S 886 (1999): Directs the court to require a juvenile delinquent to make at least partial restitution or reparation for any property damage, loss caused by the offense, or actual medical expenses incurred by the victim as a result of the offense. The court also must require the juvenile to participate in a community service project under court prescribed conditions.

WASHINGTON: Title 13 RCW 13.40.500 (1997) Community juvenile accountability programs:

Purpose is stated as, "…to provide a continuum of community-based programs that emphasize the juvenile offender’s accountability for his or her actions while assisting him or her in the development of skills necessary to function effectively and positively in the community in a manner consistent with public safety." This statement is prefaced with philosophy about community involvement in the juvenile justice system and the need for citizens and crime victims to be active partners in responding to crime, the management of resources and in the disposition decisions.

RCW 13.40.510: Community juvenile accountability programs:

Allows local governments to submit proposals that establish community juvenile accountability programs within their communities. Proposals must:

Demonstrate that the proposals were developed wit the input of the community public health and safety networks and the local law and justice councils.

Describe how local community groups or members are involved in the implementation of the programs

Include a description of how the grant funds will contribute to the expected outcomes of the program and the reduction of youth violence and juvenile crime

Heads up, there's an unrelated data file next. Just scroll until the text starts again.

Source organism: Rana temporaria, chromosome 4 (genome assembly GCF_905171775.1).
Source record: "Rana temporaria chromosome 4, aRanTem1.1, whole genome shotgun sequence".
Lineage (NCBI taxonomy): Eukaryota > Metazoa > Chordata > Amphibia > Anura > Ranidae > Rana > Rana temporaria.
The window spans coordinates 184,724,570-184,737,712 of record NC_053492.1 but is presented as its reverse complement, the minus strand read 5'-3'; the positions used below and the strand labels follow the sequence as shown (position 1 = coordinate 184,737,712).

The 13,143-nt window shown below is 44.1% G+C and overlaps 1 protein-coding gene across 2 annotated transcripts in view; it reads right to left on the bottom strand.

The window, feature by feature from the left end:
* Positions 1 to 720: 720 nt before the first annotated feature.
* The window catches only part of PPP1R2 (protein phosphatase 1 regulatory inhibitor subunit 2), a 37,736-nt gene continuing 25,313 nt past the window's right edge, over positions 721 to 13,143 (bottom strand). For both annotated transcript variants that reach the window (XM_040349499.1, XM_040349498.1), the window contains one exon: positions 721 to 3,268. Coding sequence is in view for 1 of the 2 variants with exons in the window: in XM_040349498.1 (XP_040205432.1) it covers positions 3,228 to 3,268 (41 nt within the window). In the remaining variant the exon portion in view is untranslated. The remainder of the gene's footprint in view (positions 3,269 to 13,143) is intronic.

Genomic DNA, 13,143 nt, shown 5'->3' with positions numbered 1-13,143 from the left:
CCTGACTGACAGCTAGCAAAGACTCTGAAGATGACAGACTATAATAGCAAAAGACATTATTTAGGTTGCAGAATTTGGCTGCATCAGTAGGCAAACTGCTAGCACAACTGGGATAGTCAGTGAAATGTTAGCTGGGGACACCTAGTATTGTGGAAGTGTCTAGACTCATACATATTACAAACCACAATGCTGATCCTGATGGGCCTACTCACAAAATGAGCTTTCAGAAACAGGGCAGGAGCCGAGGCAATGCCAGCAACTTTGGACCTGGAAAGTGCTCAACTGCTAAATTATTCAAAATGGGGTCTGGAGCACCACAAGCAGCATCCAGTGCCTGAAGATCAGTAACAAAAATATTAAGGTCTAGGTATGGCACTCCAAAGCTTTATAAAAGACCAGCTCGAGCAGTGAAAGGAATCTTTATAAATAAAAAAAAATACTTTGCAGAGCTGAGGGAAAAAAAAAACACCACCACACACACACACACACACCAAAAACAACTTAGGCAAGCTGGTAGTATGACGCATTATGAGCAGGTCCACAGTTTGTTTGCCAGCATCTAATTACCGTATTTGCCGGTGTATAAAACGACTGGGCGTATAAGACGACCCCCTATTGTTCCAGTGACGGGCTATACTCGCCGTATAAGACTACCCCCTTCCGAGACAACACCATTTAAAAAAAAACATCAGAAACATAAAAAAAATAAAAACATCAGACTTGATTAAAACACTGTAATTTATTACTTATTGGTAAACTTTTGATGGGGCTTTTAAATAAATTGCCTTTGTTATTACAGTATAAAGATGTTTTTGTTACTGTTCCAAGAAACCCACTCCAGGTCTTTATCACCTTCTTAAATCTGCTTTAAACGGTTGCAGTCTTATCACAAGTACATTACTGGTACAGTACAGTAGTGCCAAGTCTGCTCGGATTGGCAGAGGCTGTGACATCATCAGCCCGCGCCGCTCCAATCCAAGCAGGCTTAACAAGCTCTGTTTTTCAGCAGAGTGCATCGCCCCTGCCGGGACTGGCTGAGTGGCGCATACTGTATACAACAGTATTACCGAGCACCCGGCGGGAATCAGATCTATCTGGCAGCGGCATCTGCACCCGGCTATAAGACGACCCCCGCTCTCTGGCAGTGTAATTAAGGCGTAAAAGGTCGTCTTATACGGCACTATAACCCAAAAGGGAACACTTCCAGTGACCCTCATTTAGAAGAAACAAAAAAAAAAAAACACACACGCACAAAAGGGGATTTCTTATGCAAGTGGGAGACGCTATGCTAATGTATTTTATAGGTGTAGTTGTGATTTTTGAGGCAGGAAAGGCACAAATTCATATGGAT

A local government receiving a grant agrees that any funds received must be used efficiently to encourage the use of community-based programs that reduce the reliance on secure confinement as the sole means of holding juvenile offenders accountable

Guidelines for programs include:

Target diverted and adjudicated juvenile offenders

Include assessment methods

Provide maximum structured supervision in the community

Promote good work ethic values and educational skills and competencies necessary for the juvenile offender to function effectively and positively in the community

Maximize the efficient delivery of treatment services aimed at reducing risk factors

Maximize the reintegration of the juvenile offender into the community upon release from confinement

Maximize the juvenile offender’s opportunities to make full restitution to the victims and amends to the community

WISCONSIN:1999 Assembly Bill 533

Authorizes three assistant district attorney positions to engage in restorative justice planning and implementation in three designated counties and to act as resources for other counties in the development and operation of restorative justice programming.